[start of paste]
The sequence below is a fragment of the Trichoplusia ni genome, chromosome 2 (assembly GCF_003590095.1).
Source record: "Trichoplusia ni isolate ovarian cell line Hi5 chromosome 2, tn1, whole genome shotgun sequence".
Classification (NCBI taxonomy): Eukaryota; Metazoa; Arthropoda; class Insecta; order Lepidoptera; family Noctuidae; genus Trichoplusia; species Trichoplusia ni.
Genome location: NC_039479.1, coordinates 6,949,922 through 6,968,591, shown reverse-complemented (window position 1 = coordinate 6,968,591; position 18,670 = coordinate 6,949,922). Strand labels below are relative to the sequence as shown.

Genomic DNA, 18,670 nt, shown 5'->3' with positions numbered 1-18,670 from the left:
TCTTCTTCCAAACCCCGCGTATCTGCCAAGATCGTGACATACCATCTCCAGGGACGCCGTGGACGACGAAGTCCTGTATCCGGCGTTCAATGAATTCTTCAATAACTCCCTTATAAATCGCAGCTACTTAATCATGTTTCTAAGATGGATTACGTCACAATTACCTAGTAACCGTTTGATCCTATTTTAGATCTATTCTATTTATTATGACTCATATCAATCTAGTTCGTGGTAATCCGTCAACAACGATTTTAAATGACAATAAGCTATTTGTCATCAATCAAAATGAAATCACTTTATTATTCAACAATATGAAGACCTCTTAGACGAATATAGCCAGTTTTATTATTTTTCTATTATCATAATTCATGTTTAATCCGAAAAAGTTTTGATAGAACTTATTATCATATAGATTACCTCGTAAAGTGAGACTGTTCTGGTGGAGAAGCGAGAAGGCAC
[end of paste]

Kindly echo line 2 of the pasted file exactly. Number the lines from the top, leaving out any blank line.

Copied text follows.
Source record: "Trichoplusia ni isolate ovarian cell line Hi5 chromosome 2, tn1, whole genome shotgun sequence".